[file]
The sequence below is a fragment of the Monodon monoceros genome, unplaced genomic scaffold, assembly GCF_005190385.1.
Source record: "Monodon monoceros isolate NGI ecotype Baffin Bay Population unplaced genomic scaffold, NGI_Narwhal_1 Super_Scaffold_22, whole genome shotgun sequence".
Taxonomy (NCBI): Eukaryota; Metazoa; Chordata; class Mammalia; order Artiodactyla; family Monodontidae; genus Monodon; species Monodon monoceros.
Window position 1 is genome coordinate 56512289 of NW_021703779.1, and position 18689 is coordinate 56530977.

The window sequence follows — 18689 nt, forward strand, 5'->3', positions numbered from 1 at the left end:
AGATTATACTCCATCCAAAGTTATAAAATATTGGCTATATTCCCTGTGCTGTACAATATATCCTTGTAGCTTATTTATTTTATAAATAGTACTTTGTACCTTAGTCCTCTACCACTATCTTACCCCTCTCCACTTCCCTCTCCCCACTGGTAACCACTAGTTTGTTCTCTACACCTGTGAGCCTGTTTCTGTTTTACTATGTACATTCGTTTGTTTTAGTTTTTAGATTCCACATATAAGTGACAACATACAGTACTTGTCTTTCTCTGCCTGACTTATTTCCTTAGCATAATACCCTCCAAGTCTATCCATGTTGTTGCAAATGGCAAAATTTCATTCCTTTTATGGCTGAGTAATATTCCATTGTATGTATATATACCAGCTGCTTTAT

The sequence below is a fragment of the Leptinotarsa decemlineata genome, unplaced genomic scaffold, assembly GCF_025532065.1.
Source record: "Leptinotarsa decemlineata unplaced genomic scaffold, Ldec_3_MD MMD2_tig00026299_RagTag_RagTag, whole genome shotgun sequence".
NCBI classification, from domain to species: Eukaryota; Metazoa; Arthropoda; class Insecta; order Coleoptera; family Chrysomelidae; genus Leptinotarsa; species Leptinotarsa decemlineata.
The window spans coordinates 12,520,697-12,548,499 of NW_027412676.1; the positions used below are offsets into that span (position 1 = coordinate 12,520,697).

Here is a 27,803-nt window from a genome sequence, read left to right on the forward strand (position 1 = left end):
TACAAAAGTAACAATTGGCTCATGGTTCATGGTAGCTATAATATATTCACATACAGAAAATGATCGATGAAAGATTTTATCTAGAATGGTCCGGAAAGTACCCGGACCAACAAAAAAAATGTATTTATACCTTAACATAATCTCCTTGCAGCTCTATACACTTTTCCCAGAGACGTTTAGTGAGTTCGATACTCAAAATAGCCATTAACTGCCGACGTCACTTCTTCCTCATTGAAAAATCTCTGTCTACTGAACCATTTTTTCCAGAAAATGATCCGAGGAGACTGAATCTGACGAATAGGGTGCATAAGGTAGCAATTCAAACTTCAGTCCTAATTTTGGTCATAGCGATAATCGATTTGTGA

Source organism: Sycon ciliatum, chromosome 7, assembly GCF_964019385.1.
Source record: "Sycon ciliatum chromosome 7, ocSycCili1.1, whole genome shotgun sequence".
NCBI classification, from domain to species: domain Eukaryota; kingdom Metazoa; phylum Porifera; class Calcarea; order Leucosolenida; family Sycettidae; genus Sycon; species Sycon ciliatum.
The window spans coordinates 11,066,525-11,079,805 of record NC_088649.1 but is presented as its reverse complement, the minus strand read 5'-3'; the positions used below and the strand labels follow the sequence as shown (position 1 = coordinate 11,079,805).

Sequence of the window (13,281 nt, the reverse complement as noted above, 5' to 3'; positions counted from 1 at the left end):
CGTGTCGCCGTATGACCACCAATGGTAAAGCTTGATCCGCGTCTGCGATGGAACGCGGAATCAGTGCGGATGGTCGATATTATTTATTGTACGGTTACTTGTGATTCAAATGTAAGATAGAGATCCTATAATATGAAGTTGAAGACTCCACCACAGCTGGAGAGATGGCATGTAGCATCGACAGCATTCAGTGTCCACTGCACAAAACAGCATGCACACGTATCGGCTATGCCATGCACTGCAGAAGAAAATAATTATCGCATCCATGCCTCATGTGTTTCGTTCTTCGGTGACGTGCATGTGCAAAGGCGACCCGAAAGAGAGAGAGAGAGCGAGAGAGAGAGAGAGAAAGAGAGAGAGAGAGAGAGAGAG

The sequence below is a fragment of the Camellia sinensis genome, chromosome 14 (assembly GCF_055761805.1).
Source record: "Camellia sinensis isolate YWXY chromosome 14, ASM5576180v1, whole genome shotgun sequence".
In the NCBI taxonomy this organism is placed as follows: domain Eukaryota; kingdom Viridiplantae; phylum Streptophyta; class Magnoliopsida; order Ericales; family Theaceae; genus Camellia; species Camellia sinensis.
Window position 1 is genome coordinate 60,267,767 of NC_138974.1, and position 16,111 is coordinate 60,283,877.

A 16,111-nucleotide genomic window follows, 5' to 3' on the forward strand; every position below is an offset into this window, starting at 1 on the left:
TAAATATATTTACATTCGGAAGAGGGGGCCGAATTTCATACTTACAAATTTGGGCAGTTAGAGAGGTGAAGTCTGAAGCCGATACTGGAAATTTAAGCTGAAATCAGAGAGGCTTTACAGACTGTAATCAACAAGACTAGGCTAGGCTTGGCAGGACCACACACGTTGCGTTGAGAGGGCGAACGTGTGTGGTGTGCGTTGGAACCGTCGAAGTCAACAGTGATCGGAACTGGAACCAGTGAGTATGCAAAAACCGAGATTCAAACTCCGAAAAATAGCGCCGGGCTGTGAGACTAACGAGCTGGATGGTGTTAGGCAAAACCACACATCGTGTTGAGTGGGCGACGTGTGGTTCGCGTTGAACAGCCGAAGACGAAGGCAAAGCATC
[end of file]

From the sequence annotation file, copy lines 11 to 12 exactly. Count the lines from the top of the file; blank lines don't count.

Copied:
Here is a 27,803-nt window from a genome sequence, read left to right on the forward strand (position 1 = left end):
TACAAAAGTAACAATTGGCTCATGGTTCATGGTAGCTATAATATATTCACATACAGAAAATGATCGATGAAAGATTTTATCTAGAATGGTCCGGAAAGTACCCGGACCAACAAAAAAAATGTATTTATACCTTAACATAATCTCCTTGCAGCTCTATACACTTTTCCCAGAGACGTTTAGTGAGTTCGATACTCAAAATAGCCATTAACTGCCGACGTCACTTCTTCCTCATTGAAAAATCTCTGTCTACTGAACCATTTTTTCCAGAAAATGATCCGAGGAGACTGAATCTGACGAATAGGGTGCATAAGGTAGCAATTCAAACTTCAGTCCTAATTTTGGTCATAGCGATAATCGATTTGTGA